GANIL – ACTAR TPC
Understanding nuclear structure and dynamics from the underlying strong force described by QCD is one of the major challenges in nuclear physics today. Exotic nuclei, with extreme ratios of proton-to-neutron number, provide an ideal playground to address key questions in nuclear physics and astrophysics.
- How does the structure of nuclei change with temperature, isospin and angular mometum?
- How does the strong force binds the nucleons together in atomic nuclei?
- What is the origin of elements in Nature?
- What are the nuclear processes involved in the evolution of the stars?
Accessing the limits of the nuclear chart is very challenging and highly innovatory equipment is required to reach further regions of the nuclear chart.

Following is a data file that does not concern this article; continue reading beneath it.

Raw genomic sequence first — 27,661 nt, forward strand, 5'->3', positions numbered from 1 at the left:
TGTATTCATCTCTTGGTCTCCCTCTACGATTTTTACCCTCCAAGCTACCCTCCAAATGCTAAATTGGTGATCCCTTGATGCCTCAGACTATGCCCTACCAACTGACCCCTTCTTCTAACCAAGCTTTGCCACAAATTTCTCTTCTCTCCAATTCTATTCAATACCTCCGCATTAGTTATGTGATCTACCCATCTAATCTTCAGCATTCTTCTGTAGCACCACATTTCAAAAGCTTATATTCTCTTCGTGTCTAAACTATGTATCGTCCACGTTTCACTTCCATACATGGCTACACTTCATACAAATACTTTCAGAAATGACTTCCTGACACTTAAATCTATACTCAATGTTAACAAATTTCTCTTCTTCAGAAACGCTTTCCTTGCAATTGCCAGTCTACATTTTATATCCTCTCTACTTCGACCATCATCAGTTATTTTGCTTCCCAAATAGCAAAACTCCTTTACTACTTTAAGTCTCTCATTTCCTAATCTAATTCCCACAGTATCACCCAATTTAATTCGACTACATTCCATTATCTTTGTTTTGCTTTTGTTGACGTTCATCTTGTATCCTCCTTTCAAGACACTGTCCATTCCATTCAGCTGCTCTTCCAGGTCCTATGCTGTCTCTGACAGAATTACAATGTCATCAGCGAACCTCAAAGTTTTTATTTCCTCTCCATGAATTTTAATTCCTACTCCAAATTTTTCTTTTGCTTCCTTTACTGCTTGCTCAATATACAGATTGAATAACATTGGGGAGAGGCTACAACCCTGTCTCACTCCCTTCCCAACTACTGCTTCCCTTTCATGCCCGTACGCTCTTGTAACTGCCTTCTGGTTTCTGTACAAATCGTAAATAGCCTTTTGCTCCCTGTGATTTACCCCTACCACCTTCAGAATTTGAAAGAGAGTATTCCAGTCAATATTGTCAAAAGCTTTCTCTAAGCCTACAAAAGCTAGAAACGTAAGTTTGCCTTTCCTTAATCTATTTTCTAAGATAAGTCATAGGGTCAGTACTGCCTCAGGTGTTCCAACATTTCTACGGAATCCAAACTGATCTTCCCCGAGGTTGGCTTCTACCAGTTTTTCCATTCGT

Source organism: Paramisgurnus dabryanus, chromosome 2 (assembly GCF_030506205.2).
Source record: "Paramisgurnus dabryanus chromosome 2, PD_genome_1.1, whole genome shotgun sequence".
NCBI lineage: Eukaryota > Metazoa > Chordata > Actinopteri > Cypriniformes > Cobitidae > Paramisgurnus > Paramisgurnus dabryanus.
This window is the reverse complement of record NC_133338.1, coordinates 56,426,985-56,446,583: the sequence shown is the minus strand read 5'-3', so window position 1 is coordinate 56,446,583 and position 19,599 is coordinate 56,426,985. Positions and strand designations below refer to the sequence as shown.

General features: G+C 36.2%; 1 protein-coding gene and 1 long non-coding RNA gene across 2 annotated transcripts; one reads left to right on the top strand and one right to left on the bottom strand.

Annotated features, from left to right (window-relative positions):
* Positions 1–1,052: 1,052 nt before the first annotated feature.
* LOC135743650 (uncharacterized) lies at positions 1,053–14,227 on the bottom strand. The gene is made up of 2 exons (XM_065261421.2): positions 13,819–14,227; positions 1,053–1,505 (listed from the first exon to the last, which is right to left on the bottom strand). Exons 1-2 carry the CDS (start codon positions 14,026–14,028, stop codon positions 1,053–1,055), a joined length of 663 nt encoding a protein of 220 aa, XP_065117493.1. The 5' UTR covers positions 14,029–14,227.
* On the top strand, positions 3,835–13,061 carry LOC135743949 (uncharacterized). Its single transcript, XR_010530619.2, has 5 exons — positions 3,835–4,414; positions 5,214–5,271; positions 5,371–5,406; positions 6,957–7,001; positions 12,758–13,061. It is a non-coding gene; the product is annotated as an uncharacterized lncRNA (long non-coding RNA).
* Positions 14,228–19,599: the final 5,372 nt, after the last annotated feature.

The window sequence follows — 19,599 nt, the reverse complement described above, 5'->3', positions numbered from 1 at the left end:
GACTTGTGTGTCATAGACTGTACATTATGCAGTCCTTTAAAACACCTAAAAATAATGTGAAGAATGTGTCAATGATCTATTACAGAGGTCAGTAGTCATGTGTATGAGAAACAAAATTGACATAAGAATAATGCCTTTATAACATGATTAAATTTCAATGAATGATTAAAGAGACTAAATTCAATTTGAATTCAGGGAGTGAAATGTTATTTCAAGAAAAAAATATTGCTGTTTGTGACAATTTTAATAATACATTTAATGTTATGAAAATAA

The active target and time projection chamber (ACTAR TPC) is a novel gas-filled detection system that will permit new studies into the structure and decays of the most exotic nuclei. The use of a gas volume that acts as a sensitive detection medium and as the reaction target itself (an “active target”) offers considerable advantages over traditional nuclear physics detectors and techniques. In high-energy physics, TPC detectors have found profitable applications but their use in nuclear physics has been limited. With the ACTAR TPC design, individual detection pad sizes of 2×2 mm2 are the smallest ever attempted in either discipline but is a requirement for high-efficiency and high-resolution nuclear spectroscopy. The corresponding large number of electronic channels (16000 from a surface of only 25×25 cm) requires new developments in high-density electronics and data-acquisition systems that are not yet available in the nuclear physics domain. Funded by the European Research Council (ERC) in 2014, ACTAR TPC is an ambitious project responsible for the development of a novel and versatile detector system for rare-isotope beam experiments at GANIL (France) and CERN-ISOLDE (Switzerland) and other facilities worldwide. The ACTAR TPC collaboration is composed of researchers and engineers from GANIL, CENBG, IPN Orsay in France, the K.U. Leuven in Belgium, and the Universidade de Santiago de Compostela in Spain.